Sometimes it’s hard to believe the stories we read. In the case of CEO fraud incidents, cybercriminals earn double-digit sums in the millions by persuading employees that they are acting on behalf of the CEO or another senior manager. Employees then transfer the required amount to an alleged account of a partner or supplier, based only on an e-mail or telephone request without seeking reassurance. CEO fraud follows a similar method to telephone cons targeting the elderly but causes significantly higher financial damage. In mid-2016, an international network was unraveled which was alleged to have earned USD 60 million through the cybercriminal methods of Business Email Compromise (BEC) and CEO fraud. Similar attacks are now occurring on a daily basis in Germany, with similar dramatic consequences. An estimated EUR 40 million has already been lost by German SMEs due to this type of fraud according to the Association of the Internet Industry in Europe (eco). This is all the more surprising since the trick has been widely publicized since the end of 2015. By now, such a request shouldn’t raise more than a tired smile, just like the 419 fraud e-mails which promise unbelievable interest on million-dollar investments abroad.
It is questionable whether employees will continue to fall for such primitive fraud methods. However, there are two obvious lessons that can be learned from CEO fraud: On the one hand, internal processes need to be improved so that an employee cannot make such large transactions alone without verification. On the other hand, it seems that many employees fear dealing with executives in many companies. It seems they would rather give away millions of company money rather than seeking confirmation via official channels. Processes can be optimized quite easily, however cultures are hard to change. A long-term awareness campaign with the right audience and content could help. This could inform executives and employees of potential threats and increase their awareness of the risks they may encounter.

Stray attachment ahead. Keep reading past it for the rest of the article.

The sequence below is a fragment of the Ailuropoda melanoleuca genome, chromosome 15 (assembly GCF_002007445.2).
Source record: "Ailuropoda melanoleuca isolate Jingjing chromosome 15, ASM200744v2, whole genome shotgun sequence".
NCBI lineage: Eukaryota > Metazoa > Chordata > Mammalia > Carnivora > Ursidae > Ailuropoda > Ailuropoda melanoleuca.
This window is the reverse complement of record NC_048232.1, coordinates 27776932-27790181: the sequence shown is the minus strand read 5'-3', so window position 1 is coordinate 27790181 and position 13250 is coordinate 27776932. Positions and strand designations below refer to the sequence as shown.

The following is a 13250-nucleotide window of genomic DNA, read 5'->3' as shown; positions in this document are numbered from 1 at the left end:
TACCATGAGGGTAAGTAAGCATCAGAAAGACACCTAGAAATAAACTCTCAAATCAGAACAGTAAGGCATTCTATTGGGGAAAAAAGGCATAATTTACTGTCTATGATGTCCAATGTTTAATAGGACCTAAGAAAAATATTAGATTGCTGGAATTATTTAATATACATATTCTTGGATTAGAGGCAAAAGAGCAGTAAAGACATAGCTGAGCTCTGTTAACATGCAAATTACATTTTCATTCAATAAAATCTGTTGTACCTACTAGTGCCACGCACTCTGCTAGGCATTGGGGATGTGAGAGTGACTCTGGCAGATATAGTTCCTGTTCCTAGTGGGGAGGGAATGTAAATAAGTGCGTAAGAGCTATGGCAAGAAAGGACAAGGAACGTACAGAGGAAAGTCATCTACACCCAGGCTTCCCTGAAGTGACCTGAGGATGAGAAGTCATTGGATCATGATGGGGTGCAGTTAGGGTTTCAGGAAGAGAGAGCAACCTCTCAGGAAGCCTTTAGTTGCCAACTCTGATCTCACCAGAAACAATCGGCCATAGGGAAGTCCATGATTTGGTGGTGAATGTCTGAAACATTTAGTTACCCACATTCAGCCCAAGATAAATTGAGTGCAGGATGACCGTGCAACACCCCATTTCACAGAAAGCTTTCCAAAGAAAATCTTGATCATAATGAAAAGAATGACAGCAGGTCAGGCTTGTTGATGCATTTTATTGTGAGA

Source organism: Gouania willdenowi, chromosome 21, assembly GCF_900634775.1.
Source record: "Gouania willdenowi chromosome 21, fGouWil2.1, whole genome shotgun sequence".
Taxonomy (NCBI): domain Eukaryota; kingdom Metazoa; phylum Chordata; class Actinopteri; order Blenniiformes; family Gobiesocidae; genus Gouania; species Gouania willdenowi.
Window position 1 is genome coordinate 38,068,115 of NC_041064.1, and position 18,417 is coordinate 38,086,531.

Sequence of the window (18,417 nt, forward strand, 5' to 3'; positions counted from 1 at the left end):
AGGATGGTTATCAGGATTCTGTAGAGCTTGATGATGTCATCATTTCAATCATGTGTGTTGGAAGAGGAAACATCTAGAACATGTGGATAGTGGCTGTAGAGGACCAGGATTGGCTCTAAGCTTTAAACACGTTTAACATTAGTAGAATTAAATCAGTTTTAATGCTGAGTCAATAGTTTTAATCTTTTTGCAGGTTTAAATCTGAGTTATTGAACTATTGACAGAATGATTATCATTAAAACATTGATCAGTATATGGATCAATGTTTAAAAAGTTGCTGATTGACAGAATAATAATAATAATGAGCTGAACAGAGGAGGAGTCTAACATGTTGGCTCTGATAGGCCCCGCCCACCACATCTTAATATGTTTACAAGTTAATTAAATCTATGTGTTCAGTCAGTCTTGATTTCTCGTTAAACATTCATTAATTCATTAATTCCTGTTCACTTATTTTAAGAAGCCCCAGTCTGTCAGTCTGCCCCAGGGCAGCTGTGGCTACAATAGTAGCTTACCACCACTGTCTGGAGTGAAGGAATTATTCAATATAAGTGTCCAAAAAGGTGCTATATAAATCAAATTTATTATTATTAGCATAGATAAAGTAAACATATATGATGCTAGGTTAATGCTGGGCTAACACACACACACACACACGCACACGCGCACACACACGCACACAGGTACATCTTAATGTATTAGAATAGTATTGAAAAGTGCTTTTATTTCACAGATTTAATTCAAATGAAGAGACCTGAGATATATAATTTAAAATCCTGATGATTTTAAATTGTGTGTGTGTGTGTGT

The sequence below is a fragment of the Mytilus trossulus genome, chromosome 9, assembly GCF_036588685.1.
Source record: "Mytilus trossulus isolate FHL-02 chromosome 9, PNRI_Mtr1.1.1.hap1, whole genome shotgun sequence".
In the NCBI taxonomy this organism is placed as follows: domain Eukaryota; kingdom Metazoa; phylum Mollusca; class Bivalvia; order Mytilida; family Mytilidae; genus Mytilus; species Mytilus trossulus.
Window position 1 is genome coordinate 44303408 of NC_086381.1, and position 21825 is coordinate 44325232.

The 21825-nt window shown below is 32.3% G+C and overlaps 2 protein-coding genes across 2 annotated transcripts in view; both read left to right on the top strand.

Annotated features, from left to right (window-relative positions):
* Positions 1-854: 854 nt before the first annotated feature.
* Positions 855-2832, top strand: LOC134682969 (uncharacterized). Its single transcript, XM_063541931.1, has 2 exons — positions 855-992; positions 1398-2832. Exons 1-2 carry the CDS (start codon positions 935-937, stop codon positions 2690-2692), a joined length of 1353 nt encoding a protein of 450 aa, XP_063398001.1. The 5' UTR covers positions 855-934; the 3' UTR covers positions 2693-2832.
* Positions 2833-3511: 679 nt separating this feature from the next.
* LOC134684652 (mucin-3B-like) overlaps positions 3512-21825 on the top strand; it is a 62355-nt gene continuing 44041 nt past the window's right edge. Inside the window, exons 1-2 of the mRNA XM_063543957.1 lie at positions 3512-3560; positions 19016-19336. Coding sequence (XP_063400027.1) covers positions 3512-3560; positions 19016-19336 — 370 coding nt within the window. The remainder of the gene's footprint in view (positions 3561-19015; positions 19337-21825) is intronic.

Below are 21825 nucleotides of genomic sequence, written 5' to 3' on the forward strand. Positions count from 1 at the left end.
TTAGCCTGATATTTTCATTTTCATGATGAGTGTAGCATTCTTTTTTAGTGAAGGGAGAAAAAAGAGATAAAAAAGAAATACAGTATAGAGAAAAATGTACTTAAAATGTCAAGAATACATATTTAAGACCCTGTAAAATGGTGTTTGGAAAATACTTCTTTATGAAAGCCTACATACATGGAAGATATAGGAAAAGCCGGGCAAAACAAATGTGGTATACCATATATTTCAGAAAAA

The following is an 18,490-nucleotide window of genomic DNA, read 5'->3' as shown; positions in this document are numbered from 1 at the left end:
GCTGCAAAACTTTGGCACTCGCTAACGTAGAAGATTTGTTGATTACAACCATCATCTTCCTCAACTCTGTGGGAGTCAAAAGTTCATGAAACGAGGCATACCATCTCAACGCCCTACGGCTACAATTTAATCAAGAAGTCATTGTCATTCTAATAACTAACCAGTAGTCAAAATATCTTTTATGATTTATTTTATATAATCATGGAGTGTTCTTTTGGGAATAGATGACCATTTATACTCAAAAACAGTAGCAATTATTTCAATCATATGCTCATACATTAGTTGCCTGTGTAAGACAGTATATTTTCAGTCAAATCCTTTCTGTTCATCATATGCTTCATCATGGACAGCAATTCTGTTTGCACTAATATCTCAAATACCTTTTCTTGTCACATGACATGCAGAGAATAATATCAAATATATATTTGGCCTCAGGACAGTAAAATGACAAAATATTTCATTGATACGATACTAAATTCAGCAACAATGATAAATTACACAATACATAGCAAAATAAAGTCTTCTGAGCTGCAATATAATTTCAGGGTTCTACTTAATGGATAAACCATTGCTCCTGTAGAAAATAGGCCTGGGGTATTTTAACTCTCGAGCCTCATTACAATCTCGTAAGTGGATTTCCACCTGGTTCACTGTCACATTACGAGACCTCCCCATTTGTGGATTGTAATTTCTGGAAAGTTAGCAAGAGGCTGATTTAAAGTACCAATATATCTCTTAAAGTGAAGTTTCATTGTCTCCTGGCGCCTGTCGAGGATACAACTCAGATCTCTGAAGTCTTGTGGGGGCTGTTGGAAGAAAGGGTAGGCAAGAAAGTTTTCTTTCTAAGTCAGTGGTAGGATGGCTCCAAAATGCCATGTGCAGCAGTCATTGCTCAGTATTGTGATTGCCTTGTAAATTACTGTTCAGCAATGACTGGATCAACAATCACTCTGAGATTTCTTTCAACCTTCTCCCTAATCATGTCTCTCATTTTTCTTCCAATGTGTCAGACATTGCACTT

Awareness campaigns are also important because they prevent employees from seeing themselves as a mere risk factor for the company. Employees should not be the weakest but the strongest link in the security chain. It is not a matter of pointing out errors in behavior but of demonstrating potential risks. Employees will then be able to respond effectively to risk situations. Awareness campaigns can also educate employees that security measures are not time-consuming nuisances which may protect them from the consequences of judgmental errors. For example, it may be annoying that the company network is only accessible via VPN and that this requires a password and a token each time, however this also limits the damage a thief can cause with a stolen mobile device. A laptop might be gone, but there are no further consequences after the theft. This makes sure employees, administrators and management can sleep easily at night.